In a second related conspiracy, Russian GRU officers hacked the website of a state election board and stole information about 500,000 voters. They also hacked into computers of a company that supplied software used to verify voter registration information. They targeted state and local officials responsible for administering elections, and they sent spear phishing emails to people involved in administering elections, including attaching malicious software.
The indictment includes 11 criminal allegations and a forfeiture allegation. Count one charges 11 defendants for conspiring to access computers without authorization and to damage those computers in connection with efforts to interfere with the presidential election. Counts two through nine charge those 11 defendants with aggravated identity theft by employing usernames and passwords of victims in order to commit computer fraud. Count 10 charges those 11 defendants with money laundering for transferring cryptocurrencies through a web of transactions in order to purchase computer servers, register domains, and make other payments in furtherance of their hacking activities while trying to conceal their connections to Russia. Count 11 charges two defendants for a separate conspiracy to access computers without authorization and to damage those computers in connection with efforts to infiltrate computers used to administer elections.
Finally, the indictment seeks the forfeiture of property involved in the criminal activity. There’s no allegation in this indictment that any American citizen committed a crime. There’s no allegation that the conspiracy changed the vote count or affected any election result.
The special counsel’s investigation is ongoing, and there will be no comments on the special counsel at this time. Assistant Attorney General John C. Demers is here with me today because we intend to transition responsibility for this indictment to the Justice Department’s national security division while we await the apprehension of the defendants. Ed O’Callahan is also with me. He’s been managing the special counsel investigation.
I want to caution you, the people who speculate about federal investigations usually do not know all of the relevant facts. We do not try cases on television or in congressional hearings. Most anonymous leaks are not from the government officials who are actually conducting these investigations.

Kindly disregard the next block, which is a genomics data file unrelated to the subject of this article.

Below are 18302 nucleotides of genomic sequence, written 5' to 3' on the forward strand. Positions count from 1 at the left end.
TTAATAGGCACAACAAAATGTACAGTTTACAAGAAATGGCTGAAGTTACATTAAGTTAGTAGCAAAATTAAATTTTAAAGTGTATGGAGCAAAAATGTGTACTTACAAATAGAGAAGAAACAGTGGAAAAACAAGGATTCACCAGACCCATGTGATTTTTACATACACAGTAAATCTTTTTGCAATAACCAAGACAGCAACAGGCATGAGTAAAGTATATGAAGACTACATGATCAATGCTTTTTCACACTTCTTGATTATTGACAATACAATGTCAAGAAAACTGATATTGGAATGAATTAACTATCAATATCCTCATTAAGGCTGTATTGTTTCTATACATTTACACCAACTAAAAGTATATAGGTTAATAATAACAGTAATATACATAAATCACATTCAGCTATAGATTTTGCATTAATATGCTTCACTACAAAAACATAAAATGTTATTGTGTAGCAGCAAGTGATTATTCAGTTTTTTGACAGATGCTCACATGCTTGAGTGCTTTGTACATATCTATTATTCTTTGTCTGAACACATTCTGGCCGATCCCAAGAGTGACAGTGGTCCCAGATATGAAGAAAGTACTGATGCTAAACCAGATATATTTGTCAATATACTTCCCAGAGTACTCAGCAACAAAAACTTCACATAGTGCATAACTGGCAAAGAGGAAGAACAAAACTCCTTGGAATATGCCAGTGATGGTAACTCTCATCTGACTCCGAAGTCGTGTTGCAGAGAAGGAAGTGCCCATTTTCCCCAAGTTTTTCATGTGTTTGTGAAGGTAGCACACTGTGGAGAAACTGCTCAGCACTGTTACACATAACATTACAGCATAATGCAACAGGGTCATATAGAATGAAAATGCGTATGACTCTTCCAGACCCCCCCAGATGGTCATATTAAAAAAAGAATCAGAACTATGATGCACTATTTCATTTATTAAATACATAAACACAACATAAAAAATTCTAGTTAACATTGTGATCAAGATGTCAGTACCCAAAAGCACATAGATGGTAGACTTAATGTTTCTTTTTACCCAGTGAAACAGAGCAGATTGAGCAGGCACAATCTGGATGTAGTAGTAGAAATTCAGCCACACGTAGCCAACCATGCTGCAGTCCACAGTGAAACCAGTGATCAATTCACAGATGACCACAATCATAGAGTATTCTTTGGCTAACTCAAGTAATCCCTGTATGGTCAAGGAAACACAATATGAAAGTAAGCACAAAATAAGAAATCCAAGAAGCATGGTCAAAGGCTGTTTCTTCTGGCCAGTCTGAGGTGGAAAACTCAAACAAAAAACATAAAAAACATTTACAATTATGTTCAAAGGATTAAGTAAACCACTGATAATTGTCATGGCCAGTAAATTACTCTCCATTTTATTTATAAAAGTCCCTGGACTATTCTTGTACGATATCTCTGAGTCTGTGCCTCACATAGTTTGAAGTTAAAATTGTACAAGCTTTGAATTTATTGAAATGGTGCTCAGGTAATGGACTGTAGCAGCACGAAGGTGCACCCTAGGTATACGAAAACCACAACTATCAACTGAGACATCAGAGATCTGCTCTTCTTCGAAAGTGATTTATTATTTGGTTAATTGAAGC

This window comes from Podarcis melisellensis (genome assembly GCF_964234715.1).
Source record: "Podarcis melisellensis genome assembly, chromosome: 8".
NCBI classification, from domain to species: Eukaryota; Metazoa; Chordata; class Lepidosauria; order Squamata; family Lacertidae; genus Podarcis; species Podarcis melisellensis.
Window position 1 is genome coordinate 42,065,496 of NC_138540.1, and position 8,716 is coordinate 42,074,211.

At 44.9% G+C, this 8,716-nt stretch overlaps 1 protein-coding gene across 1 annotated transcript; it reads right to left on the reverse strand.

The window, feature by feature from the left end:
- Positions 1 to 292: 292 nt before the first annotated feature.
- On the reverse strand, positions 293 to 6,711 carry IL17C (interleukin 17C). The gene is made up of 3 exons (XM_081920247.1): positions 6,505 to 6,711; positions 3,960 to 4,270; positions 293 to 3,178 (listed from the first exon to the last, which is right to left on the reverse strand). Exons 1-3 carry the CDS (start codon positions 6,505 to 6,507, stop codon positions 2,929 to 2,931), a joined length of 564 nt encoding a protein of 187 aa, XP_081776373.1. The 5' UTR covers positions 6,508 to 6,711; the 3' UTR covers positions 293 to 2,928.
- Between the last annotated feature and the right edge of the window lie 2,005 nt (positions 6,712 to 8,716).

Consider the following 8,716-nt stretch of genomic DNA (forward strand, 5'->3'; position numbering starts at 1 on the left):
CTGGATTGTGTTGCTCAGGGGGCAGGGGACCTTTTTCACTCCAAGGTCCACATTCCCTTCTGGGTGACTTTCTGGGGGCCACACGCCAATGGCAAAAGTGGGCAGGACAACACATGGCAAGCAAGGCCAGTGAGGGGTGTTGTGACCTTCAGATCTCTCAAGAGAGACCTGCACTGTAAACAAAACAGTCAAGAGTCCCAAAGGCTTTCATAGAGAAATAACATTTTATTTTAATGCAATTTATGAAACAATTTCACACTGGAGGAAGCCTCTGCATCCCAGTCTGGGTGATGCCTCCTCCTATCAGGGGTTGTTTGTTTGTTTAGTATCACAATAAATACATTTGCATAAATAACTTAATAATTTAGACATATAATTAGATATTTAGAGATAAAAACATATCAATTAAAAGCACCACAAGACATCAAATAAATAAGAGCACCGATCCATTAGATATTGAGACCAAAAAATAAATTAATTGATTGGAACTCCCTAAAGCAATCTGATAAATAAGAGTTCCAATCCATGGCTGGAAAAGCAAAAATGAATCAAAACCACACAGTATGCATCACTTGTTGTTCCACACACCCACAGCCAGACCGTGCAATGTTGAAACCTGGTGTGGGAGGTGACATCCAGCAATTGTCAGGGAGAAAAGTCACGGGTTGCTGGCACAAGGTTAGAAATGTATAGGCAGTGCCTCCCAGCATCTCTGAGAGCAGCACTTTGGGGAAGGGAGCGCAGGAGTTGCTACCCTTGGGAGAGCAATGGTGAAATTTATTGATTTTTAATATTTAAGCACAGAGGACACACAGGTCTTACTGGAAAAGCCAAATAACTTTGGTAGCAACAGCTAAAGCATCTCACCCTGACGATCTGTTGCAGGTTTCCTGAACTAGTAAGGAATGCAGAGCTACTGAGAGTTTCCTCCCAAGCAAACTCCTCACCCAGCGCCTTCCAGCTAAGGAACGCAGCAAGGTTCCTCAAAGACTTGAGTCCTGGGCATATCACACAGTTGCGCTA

We follow the rule of law, which means that we follow procedures, and we reserve judgment. We complete our investigations, and we evaluate all of the relevant evidence before we reach any conclusion. That is how the American people expect their Department of Justice to operate, and that is how our department is going to operate.
In our justice system, everyone who’s charged with a crime is presumed innocent unless and until proven guilty. It should go without saying that people who are not charged with a crime also are presumed innocent.
The indictment was returned today because prosecutors determined that the evidence was sufficient to present these allegations to a federal grand jury. Our analysis is based solely on the facts, the law, and Department of Justice policies. I briefed President Trump about these allegations earlier this week. The president is fully aware of the department’s actions today.
In my remarks, I have not identified the victims. When we confront foreign interference in American elections, it’s important for us to avoid thinking politically as Republicans or Democrats and instead to think patriotically as Americans. Our response must not depend on which side was victimized. The internet allows foreign adversaries to attack America in new and unexpected ways. Free and fair elections are always hard fought and contentious.
There will always be adversaries who seek to exacerbate our divisions and try to confuse, divide, and conquer us. So long as we are united in our commitment to the values enshrined in the Constitution, they will not succeed. A partisan warfare fueled by modern technology does not fairly reflect the grace, dignity, and unity of the American people. The blame for election interference belongs to the criminals who commit election interference. We need to work together to hold the perpetrators accountable, and we need to keep moving forward to preserve our values, protect against future interference, and defend America.